The science of international politics is in its infancy. Down to 1914, the conduct of international relations was the concern of persons profession- ally engaged in it. In democratic countries, foreign policy was traditionally regarded as outside the scope of party politics; and the representative organs did not feel themselves competent to exercise any close control over the mysterious operations of foreign offices. In Great Britain, public opinion was readily aroused if war occurred in any region traditionally regarded as a sphere of British interest, or if the British navy momentarily ceased to possess that margin of superiority over potential rivals which was then deemed essential. In continental Europe, conscription and the chronic fear of foreign invasion had created a more general and continuous popular awareness of international problems. But this awareness found expression mainly in the labour movement, which from time to time passed somewhat academic resolutions against war. The constitution of the United States of America contained the unique provision that treaties were concluded by the President ‘by and with the advice and consent of the Senate’. But the foreign relations of the United States seemed too parochial to lend any wider significance to this exception. The more picturesque aspects of diplomacy had a certain news value. But nowhere, whether in universities or in wider intellectual circles, was there organized study of current international affairs. War was still regarded mainly as the business of soldiers; and the corollary of this was that international politics were the business of diplomats. There was no general desire to take the conduct of international affairs out of the hands of the professionals or even to pay serious and systematic attention to what they were doing.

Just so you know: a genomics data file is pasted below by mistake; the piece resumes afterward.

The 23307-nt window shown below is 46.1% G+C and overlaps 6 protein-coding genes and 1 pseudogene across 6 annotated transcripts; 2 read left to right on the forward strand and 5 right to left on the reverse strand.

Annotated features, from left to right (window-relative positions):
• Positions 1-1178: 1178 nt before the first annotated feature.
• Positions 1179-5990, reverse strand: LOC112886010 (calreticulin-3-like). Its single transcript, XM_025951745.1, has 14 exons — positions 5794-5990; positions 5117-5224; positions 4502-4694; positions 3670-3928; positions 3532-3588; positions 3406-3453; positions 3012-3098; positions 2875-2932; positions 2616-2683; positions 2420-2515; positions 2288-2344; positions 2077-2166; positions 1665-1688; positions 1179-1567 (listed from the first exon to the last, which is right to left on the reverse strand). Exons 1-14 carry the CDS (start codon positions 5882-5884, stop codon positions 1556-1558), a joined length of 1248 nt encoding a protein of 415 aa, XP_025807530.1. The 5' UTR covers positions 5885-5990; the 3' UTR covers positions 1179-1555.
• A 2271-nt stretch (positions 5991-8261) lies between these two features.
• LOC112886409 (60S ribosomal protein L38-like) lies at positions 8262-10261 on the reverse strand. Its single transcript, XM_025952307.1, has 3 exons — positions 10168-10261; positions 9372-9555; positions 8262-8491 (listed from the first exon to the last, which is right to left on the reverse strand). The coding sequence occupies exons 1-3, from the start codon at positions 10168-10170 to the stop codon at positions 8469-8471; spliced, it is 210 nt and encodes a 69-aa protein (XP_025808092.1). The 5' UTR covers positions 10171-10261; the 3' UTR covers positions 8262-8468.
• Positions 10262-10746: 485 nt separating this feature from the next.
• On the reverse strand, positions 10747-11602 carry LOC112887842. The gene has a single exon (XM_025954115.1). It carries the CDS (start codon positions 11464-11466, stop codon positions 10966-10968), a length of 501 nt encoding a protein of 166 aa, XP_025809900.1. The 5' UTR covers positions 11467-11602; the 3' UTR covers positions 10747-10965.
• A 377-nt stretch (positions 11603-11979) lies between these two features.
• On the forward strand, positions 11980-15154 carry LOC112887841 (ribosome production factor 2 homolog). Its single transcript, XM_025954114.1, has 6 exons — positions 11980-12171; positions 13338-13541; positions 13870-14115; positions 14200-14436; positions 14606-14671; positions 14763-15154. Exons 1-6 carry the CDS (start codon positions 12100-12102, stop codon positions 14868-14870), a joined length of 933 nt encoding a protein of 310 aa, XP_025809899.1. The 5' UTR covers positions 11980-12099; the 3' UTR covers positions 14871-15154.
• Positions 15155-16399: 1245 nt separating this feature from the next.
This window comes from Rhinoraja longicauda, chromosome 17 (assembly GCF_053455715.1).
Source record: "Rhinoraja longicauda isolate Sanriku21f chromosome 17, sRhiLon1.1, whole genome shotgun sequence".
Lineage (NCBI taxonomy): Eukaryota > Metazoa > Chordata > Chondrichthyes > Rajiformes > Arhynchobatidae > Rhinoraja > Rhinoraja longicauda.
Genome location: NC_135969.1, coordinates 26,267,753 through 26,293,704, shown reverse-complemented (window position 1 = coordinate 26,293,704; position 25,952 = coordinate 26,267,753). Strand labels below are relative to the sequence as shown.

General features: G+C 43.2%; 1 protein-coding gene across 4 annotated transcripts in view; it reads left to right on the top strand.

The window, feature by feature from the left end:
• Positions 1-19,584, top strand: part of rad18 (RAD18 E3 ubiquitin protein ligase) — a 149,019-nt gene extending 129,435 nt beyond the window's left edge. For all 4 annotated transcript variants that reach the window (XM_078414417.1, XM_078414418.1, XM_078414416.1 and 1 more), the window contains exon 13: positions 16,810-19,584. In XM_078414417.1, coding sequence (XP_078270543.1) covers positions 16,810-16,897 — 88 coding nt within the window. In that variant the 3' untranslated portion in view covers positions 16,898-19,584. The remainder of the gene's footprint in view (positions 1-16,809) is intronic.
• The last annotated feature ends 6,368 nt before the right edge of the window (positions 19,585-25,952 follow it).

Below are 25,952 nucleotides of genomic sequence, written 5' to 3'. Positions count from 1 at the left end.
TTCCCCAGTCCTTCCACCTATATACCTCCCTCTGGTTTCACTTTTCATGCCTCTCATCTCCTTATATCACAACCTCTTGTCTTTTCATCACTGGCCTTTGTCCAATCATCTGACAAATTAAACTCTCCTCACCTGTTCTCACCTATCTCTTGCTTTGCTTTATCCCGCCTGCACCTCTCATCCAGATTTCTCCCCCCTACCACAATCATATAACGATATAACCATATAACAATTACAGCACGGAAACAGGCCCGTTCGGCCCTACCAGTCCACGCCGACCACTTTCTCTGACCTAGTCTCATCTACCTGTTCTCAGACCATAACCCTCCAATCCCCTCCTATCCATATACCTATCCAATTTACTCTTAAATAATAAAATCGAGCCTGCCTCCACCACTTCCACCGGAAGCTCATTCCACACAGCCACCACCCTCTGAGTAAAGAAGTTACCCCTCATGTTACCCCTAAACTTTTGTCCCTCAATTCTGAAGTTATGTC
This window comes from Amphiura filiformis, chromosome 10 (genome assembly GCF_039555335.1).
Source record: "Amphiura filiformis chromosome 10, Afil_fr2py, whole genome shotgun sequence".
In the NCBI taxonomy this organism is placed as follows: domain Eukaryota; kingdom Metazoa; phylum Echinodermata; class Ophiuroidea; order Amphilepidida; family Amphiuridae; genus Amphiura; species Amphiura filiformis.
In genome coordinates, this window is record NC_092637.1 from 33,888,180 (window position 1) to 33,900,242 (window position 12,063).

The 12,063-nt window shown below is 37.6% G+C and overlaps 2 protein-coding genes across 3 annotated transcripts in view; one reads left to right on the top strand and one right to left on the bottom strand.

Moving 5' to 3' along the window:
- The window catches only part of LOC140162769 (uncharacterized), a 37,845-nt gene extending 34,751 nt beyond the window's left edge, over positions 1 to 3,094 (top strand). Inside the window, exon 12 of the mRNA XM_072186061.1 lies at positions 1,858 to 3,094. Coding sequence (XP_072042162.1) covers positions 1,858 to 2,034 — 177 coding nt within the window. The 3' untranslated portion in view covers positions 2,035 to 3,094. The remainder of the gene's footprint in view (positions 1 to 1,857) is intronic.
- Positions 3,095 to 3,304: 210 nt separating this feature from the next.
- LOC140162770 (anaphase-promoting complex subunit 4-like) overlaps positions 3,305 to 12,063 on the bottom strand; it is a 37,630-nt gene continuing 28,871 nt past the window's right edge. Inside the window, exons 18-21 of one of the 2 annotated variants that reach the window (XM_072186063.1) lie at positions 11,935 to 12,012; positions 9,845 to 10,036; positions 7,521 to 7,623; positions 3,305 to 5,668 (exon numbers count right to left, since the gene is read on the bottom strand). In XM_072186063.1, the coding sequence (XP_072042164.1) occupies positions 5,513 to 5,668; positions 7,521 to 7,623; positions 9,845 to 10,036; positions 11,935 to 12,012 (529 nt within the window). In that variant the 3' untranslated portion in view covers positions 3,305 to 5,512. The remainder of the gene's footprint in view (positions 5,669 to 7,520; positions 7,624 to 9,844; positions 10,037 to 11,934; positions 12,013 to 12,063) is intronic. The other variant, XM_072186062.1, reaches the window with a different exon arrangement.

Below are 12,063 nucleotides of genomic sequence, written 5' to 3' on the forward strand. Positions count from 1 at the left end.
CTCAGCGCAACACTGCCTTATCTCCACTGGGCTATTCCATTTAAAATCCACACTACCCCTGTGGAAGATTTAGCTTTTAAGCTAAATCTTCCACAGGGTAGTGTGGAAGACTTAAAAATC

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- The Beginning of a Science
E. H. Carr
- Palgrave Macmillan UK
- Chapter One